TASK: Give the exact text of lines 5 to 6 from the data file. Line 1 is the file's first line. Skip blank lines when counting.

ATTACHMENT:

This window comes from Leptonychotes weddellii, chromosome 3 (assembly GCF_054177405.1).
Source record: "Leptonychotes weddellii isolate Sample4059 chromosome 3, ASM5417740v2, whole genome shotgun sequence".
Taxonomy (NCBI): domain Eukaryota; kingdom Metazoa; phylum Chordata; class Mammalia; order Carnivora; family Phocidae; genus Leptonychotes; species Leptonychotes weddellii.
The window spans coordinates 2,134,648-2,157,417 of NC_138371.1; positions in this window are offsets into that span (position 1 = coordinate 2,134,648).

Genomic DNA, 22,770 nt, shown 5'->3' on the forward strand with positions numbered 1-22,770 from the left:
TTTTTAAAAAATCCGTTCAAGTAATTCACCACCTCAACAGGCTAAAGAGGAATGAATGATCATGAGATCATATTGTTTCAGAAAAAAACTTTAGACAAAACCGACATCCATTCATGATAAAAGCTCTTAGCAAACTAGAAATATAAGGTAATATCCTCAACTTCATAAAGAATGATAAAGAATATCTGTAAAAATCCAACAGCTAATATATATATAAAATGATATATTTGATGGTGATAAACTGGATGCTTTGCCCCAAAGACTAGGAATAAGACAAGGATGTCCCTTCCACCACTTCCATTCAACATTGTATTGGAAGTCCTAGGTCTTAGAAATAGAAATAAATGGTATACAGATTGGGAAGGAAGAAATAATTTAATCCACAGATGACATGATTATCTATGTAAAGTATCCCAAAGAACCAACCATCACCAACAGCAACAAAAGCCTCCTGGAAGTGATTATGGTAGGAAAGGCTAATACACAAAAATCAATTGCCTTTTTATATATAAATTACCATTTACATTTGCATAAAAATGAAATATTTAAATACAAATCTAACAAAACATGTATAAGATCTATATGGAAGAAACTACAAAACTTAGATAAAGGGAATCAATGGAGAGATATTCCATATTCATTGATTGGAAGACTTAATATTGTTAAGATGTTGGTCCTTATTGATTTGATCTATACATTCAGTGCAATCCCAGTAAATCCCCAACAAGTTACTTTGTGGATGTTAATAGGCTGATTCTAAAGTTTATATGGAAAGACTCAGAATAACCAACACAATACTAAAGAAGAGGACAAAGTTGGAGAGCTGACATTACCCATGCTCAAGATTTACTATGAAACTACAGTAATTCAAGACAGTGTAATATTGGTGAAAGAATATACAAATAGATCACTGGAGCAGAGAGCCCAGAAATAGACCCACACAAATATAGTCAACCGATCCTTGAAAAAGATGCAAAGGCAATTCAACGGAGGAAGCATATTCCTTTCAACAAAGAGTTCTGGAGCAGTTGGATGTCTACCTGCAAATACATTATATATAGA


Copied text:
Genomic DNA, 22,770 nt, shown 5'->3' on the forward strand with positions numbered 1-22,770 from the left:
TTTTTAAAAAATCCGTTCAAGTAATTCACCACCTCAACAGGCTAAAGAGGAATGAATGATCATGAGATCATATTGTTTCAGAAAAAAACTTTAGACAAAACCGACATCCATTCATGATAAAAGCTCTTAGCAAACTAGAAATATAAGGTAATATCCTCAACTTCATAAAGAATGATAAAGAATATCTGTAAAAATCCAACAGCTAATATATATATAAAATGATATATTTGATGGTGATAAACTGGATGCTTTGCCCCAAAGACTAGGAATAAGACAAGGATGTCCCTTCCACCACTTCCATTCAACATTGTATTGGAAGTCCTAGGTCTTAGAAATAGAAATAAATGGTATACAGATTGGGAAGGAAGAAATAATTTAATCCACAGATGACATGATTATCTATGTAAAGTATCCCAAAGAACCAACCATCACCAACAGCAACAAAAGCCTCCTGGAAGTGATTATGGTAGGAAAGGCTAATACACAAAAATCAATTGCCTTTTTATATATAAATTACCATTTACATTTGCATAAAAATGAAATATTTAAATACAAATCTAACAAAACATGTATAAGATCTATATGGAAGAAACTACAAAACTTAGATAAAGGGAATCAATGGAGAGATATTCCATATTCATTGATTGGAAGACTTAATATTGTTAAGATGTTGGTCCTTATTGATTTGATCTATACATTCAGTGCAATCCCAGTAAATCCCCAACAAGTTACTTTGTGGATGTTAATAGGCTGATTCTAAAGTTTATATGGAAAGACTCAGAATAACCAACACAATACTAAAGAAGAGGACAAAGTTGGAGAGCTGACATTACCCATGCTCAAGATTTACTATGAAACTACAGTAATTCAAGACAGTGTAATATTGGTGAAAGAATATACAAATAGATCACTGGAGCAGAGAGCCCAGAAATAGACCCACACAAATATAGTCAACCGATCCTTGAAAAAGATGCAAAGGCAATTCAACGGAGGAAGCATATTCCTTTCAACAAAGAGTTCTGGAGCAGTTGGATGTCTACCTGCAAATACATTATATATAGA